1. Stanley Johnson, Arizona: Johnson has the build of a pro and the skill set to match, as he’s capable of scoring at all three levels with great consistency. He’s no slouch on the defensive end either, which is key when fitting into what was one of the nation’s best defensive teams a season ago. In a season without a clear-cut choice for national Player of the Year, Arizona’s freshman wing could be right in the mix come March.
2. Sam Dekker, Wisconsin: Dekker went from reserve to starter in 2013-14 and his productivity was one reason for the Badgers’ trek to the Final Four. Dekker averaged 12.9 points and 6.1 rebounds per game, shooting nearly 47 percent from the field. If he can raise his three-point shooting back to freshman year levels (39.1%), and he looked better shooting the ball at the LeBron James Skills Academy in July, Dekker becomes an even tougher assignment for opposing teams.
3. Delon Wright, Utah: The late Bum Phillips’ words regarding Earl Campbell may apply to Wright when it comes to discussing the most versatile players in college basketball: “he may not be in a class by himself, but it don’t take long to call roll.” Wright (15.5 ppg, 6.8 rpg, 5.3 apg) was a pivotal figure for the Utes in 2013-14, leading the team in scoring and assists. It could be argued that Wright should be on the lead guards list given how often he’s allowed to initiate the offense for Larry Krystkowiak’s team, but he fits in at any of the three perimeter positions.
4. Kelly Oubre, Kansas: One of three freshmen to make the top ten in our list, Oubre has the skill set needed to be one of the most gifted scorers in the country immediately. The 6-foot-8 lefty has a slight build, but he can finish through contact and is a good perimeter shooter as well. Oubre also uses ball screens well, an attribute that was on display at the adidas Nations camp in August. Given the production Kansas lost on the wing in the form of Andrew Wiggins, Oubre will have plenty of chances to put points on the board.
5. Rondae Hollis-Jefferson, Arizona: Hollis-Jefferson is one of the best on-ball defenders in the country, and he was very good around the basket as a freshman. The question for Hollis-Jefferson (9.1 ppg, 5.7 rpg in 2013-14) is a simple one: how much has he improved his perimeter shooting over the summer? Hollis-Jefferson showed progress in July at the Lebron camp, and a consistent perimeter shot would make him an even tougher player for opponents to defend.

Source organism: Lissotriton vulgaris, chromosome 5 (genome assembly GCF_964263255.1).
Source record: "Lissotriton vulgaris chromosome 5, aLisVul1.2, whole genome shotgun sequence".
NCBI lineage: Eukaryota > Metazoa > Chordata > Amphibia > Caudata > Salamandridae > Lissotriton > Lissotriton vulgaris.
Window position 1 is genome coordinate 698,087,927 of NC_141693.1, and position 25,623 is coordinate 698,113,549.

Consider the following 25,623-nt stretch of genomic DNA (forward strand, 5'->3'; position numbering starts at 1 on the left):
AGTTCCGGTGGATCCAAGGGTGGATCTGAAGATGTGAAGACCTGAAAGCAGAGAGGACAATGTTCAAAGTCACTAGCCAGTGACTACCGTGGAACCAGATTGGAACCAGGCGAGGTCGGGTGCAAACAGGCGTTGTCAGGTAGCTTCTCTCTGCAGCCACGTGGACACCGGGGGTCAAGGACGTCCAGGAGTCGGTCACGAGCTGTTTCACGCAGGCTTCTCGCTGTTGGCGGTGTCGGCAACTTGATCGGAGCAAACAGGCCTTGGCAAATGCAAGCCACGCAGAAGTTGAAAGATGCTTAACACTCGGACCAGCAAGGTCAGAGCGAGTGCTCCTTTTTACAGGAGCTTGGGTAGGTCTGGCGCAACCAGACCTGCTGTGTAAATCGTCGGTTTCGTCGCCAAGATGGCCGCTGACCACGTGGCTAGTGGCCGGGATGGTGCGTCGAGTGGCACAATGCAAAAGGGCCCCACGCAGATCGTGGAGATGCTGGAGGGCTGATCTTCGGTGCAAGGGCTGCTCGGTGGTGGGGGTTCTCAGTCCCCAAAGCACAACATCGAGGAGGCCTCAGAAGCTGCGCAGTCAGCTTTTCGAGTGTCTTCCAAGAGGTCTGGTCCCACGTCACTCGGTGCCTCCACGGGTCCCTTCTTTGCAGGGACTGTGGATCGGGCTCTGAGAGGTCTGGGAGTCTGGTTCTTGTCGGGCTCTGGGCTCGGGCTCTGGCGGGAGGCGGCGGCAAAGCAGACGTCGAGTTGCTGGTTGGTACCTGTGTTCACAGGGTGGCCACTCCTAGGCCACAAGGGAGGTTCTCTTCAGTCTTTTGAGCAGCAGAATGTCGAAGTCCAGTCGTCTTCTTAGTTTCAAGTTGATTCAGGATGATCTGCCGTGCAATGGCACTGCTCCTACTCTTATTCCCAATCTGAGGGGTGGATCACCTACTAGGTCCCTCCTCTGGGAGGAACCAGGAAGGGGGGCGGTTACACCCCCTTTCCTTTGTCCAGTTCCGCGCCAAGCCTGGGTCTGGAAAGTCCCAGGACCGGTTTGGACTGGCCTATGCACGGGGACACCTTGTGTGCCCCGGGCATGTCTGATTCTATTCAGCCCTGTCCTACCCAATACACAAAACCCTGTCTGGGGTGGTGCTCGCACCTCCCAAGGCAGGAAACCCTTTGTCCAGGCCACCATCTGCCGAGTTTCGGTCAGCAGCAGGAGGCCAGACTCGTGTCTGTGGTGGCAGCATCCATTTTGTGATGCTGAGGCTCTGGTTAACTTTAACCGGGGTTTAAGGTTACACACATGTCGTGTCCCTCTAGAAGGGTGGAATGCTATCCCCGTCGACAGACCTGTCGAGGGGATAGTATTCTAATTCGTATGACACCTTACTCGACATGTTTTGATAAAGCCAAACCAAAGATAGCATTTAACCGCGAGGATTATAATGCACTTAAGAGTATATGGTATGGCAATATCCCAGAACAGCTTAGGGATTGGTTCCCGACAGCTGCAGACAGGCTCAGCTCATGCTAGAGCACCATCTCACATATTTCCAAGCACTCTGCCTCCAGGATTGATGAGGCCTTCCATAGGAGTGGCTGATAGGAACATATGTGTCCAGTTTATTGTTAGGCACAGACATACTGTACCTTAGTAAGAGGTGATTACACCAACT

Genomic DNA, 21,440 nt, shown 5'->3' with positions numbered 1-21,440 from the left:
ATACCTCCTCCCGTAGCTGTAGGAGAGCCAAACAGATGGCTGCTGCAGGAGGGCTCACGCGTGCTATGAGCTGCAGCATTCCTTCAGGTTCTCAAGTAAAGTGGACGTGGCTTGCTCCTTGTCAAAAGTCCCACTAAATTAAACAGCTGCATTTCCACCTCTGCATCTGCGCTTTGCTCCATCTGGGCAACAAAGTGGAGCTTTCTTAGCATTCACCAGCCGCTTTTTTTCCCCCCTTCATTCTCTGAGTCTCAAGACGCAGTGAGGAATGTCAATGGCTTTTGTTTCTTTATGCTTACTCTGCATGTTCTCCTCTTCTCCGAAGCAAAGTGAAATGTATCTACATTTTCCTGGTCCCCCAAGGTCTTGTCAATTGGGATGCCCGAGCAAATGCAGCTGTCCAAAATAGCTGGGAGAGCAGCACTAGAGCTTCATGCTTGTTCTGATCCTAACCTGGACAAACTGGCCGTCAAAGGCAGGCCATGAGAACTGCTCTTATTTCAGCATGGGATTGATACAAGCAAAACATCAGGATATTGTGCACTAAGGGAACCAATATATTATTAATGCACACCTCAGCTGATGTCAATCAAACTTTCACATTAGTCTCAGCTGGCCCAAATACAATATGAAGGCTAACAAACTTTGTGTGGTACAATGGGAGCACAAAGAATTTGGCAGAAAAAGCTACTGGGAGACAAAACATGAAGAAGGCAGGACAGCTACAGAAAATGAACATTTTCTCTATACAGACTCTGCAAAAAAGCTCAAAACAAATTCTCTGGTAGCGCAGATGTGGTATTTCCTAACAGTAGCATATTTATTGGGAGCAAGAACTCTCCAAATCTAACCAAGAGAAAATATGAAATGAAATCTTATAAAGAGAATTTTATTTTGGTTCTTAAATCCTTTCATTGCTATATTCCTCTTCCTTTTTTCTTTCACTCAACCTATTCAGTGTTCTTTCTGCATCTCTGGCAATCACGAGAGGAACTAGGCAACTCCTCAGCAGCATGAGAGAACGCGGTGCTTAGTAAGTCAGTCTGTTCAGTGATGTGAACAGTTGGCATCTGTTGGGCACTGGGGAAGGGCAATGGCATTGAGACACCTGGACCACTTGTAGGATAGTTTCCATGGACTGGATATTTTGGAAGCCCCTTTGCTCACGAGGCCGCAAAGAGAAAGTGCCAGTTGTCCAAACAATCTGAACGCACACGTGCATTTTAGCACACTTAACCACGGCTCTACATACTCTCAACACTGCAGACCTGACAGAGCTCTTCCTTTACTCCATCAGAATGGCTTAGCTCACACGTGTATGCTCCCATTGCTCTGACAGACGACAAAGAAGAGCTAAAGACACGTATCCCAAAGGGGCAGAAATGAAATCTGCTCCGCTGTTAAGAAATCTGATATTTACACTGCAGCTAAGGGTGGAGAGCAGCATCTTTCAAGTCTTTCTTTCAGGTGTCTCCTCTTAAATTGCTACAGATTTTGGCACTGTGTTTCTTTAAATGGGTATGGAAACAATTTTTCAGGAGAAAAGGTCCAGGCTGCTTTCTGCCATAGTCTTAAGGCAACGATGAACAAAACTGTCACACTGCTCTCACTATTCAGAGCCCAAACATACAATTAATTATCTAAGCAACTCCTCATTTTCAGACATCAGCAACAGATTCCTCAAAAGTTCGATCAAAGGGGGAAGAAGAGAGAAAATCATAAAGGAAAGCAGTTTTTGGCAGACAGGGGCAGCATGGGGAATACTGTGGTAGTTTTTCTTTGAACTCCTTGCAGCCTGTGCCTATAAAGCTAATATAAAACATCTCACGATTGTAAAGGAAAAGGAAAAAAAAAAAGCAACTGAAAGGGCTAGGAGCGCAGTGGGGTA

6. Treveon Graham, VCU: The 6-foot-6 senior has been a consistently productive player for Shaka Smart throughout his career, averaging 15.5 points, 7.0 rebounds and 2.0 assists per game last season. Graham can certainly shoot the ball from the perimeter, but he’s good in the mid-range game and can put the ball on the deck as well. He’ll be one of the leaders for a team expected by many to win the Atlantic 10.
7. Justin Jackson, North Carolina: The third freshman in the top ten, the 6-foot-8 Jackson can score both inside and out for the Tar Heels in 2014-15. As a high school senior Jackson averaged 31.5 points, 9.1 rebounds and 2.0 assists per game, and his length makes him a nuisance on the defensive end of the floor.
8. Aaron White, Iowa: With Roy Devyn Marble having moved on, the 6-foot-8 White will be an even more important player for the Hawkeyes in 2014-15. As a junior White averaged 12.8 points and 6.7 rebounds per game, shooting 58.6% from the field. The loss of Marble should open up more opportunities for White, especially when it comes to the mid-range game where he was so successful a season ago.
9. Branden Dawson, Michigan State: Dawson’s had to navigate injuries for most of his career in East Lansing, but there should be little doubt regarding his skill level. Last season Dawson averaged 11.2 points and 8.3 rebounds per contest, and given the amount of production the Spartans lost (Keith Appling, Gary Harris and Adreian Payne) the senior will need to be even more influential on the offensive end.
10. Wesley Saunders, Harvard: Saunders is one of the leaders for the Crimson, having averaged 14.2 points, 4.6 rebounds and 3.8 assists per game as a junior. Saunders’ versatility is one of his greatest attributes, and he’s also done a good job of getting to the foul line in each of the last two seasons.
THE NEXT TEN
11. Anthony Brown, Stanford
12. Justise Winslow, Duke
13. Winston Shepard III, San Diego State
14. Sindarius Thornwell, South Carolina
15. Bryce Dejean-Jones, Iowa State
16. Sam Thompson, Ohio State
17. Dustin Hogue, Iowa State
18. Theo Pinson, North Carolina
19. Kyle Collinsworth, BYU
20. Anthony Drmic, Boise State
ALSO CONSIDERED: Justin Anderson (Virginia), Patricio Garino (George Washington), Vince Hunter (UTEP), Nick King (Memphis), Justin Martin (SMU), Sheldon McClellan (Miami), Larry Nance Jr. (Wyoming), Le’Bryan Nash (Oklahoma State), Marcus Thornton (Georgia), Tyrone Wallace (California), Byron Wesley (Gonzaga).